I would also add: They had a lot of virtual career fairs where they would have 20 or 30 companies come in, and you would get face time with these companies. I made a lot of connections just through that. So yeah, they do a good job educating the students and also trying to place them out in the market with the company that they're partnered with. So kudos to them for that.
Networking. That's a huge buzzword. But I think it's really important to remind students to step outside your comfort zone a little bit. I mean, you have the advantage of already holding a position at Coalfire. But for those who don't, then you have to get outside the classroom in order to meet the right people, to learn the skills that maybe they aren't teaching in the classroom. Maybe you can touch on that: Have you picked up anything new? Have you learned any new skills since you've earned your degree and advanced your career in cybersecurity? What did you learn in the field versus in the classroom?
Yeah, in the field, I think a big part of consulting with agencies is just being able to speak the language and just being able to communicate well. You can know everything about cybersecurity, but most of the time, you're talking to people in the agency that aren't as knowledgeable. So you've got to put it in a way that they understand, especially to the higher up people. Make it easy and plain for them. Tailor your presentations to people that don't necessarily have the same knowledge base as you. So I think that was probably the main skill I picked up on.
Definitely a big skill in the Pandemic was virtual meetings, because that wasn't something we were doing a lot; and it was a little awkward at first. But now, doing that for the last two years, it was definitely a big skill as far as leading meetings and just preparing the right information for the government agency.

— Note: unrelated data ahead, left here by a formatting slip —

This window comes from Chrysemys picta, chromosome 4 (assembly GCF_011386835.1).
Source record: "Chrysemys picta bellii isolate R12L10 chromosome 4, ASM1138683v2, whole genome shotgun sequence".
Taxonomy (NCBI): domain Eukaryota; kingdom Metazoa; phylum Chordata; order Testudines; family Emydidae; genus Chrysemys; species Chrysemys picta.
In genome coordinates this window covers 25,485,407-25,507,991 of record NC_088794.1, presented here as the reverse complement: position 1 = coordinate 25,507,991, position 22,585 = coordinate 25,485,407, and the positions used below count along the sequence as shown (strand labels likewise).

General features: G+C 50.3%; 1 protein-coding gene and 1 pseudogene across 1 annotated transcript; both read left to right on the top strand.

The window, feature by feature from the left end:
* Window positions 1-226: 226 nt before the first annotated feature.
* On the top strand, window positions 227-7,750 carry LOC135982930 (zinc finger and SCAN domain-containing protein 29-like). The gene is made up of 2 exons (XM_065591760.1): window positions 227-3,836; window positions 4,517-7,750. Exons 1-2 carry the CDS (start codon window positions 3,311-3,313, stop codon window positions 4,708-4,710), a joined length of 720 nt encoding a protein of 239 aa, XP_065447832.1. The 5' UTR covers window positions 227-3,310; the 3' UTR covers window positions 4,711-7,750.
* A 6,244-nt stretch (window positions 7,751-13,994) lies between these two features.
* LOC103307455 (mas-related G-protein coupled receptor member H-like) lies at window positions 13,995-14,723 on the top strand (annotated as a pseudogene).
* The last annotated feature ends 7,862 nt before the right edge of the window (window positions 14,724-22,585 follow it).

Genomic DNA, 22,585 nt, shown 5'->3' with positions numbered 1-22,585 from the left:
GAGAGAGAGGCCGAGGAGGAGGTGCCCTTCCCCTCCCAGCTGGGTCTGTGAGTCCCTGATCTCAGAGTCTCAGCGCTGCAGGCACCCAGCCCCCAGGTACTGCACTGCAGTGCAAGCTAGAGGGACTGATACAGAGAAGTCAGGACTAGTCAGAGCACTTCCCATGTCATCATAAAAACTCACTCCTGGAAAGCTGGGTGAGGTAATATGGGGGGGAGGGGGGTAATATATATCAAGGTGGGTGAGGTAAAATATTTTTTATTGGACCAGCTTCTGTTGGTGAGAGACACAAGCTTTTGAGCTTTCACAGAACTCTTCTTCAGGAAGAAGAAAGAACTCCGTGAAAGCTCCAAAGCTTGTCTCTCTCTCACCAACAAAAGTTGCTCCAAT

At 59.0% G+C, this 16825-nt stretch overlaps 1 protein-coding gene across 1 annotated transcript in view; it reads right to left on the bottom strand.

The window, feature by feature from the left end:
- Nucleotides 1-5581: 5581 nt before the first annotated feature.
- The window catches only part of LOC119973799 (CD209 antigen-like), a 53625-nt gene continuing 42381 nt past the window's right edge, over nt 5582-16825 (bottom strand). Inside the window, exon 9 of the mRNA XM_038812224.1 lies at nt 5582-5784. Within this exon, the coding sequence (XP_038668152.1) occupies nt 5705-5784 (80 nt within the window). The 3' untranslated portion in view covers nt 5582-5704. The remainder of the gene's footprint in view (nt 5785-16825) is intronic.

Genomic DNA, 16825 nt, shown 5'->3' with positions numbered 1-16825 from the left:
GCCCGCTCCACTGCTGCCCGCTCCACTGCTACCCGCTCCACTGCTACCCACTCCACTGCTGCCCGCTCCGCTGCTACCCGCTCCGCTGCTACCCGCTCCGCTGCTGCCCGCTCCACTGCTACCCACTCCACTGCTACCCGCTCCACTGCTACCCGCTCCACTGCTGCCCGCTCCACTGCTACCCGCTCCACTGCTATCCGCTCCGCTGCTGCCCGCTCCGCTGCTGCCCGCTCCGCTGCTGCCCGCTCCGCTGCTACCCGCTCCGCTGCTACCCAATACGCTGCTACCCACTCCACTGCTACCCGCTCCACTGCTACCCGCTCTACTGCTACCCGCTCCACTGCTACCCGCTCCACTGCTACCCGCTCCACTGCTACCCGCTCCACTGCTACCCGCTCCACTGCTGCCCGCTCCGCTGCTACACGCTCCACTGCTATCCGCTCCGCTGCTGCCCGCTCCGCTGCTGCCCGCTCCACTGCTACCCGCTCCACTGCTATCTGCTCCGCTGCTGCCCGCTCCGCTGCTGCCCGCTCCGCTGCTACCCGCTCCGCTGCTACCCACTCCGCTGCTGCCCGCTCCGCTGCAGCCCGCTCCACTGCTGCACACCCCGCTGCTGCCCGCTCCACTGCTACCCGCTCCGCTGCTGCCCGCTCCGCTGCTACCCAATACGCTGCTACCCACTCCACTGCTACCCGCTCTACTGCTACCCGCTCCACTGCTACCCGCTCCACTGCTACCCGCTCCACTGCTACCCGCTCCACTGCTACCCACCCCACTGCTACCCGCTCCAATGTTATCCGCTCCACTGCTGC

Communication is huge. I think that's something we all had to get better at and do a little differently, and try to replicate the human experience in this weird virtual world. I mean, it's really, sometimes impossible to do. You don't always accomplish the same things. But you're right, that learning new ways to communicate or to be more effective in that way is really good advice for anyone, in any field.
So last question, why cybersecurity?
Yes, I was always pretty good with computers. So after I graduated, I was like, okay, what am I good at? What can I see myself doing? So I found that there is a lot of teamwork in cybersecurity, because people that are subject experts in different subjects have to come together and form a solution. So that was a big thing: Teamwork. Also, like you said earlier, the pay as well. I think you said the median is a lot higher than the average. So that's always a big plus. And then the job stability because there are so many open jobs. I live close to Baltimore now, but I was in the Washington D.C. area. And there are so many government agencies there. That's a big hub for cybersecurity. So that's also what drew me. So yeah, I would say the job security. The pay is great. The teamwork and yeah, that's pretty much what drew me in.
All right. Well, thank you so much Brandon for sharing your experience today. I feel like you will probably recruit a few more people to cybersecurity with the way you talked about it today. Thank you so much, and we look forward to seeing the changes in cybersecurity moving into 2022 and beyond.
Great. Thank you for having me. Appreciate it.